100+ Years Old Businesses Series – Ichiwa, Aburi-Mochi Since Year 1000

Kyoto is famous for its Japanese traditions and culture preservation. If you would like to visit or count all the shops that are even only 100 years old, it will easily take up your whole life span.  If it can be categorized as an industry, Japanese shrines or temples market is the most long-lived industry, we would say. Construction, religious goods and other related industries like confectionery are easily tied to developing years after years. The shop we are going to talk about today belongs to the confectionery segment and is in the Kyoto area. 

 

Ichimonjiya Wasuke 一文字屋和輔, or Ichiwa for short, is an aburi-mochi shop just outside Imamiya Shrine, about a kilometer (0.6 miles) northwest of Kyoto's famed Kinkaku-ji. Founded in the year 1000, Ichiwa is Japan’s oldest confectioner.  It has been in operation continually since the Heian period.

(photo credit to wiki.samurai-archives.com)

The current building of Ichiwa is roughly 300 years old. The shop was run until recently by a Mrs. Hasegawa who passed on the shop to her daughter, the 24th-generation owner of the establishment. The shop consists of a number of benches and stools gathered around small tables, on a sort of covered porch, open on one side to the street. Other seats can be found inside, or in the back, looking out over a garden said to have been designed in the 17th century by Kobori Enshû.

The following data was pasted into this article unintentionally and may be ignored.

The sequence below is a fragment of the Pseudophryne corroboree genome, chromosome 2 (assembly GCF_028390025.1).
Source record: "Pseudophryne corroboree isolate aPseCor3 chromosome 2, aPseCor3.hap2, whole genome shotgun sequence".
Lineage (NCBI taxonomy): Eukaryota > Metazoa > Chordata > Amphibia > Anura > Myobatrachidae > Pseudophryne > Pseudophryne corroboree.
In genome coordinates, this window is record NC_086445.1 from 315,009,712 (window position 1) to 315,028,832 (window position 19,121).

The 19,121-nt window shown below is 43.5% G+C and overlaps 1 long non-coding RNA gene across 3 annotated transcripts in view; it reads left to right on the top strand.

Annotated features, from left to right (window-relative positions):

Ichiwa specializes in aburi mochi—warm, sticky rice cakes on sticks.  The mochi (pounded rice) is skewered and grilled over charcoal, then doused in a sweet miso sauce. Aburi-mochi, along with sekihan (rice with red beans), are associated with the Yasurai Festival, dating back to the 9th century and celebrated at Imamiya Shrine on the first Sunday of April. Thus, these two sweets are said to ward off illness and evil.

Right across the street where Ichiwa is at, there is another aburi-mochi shop, Kasuragi.  It is also a shop with very long history. The difference is that Ichiwa has been run by the same family without stop which Kasuragi changed hands about two hundred years ago from its original founding family. Well, if there is a long line in front of Ichiwa, Kasuragi can be a very good second option. 

 

Leave a Reply

Your email address will not be published.

This site uses Akismet to reduce spam. Learn how your comment data is processed.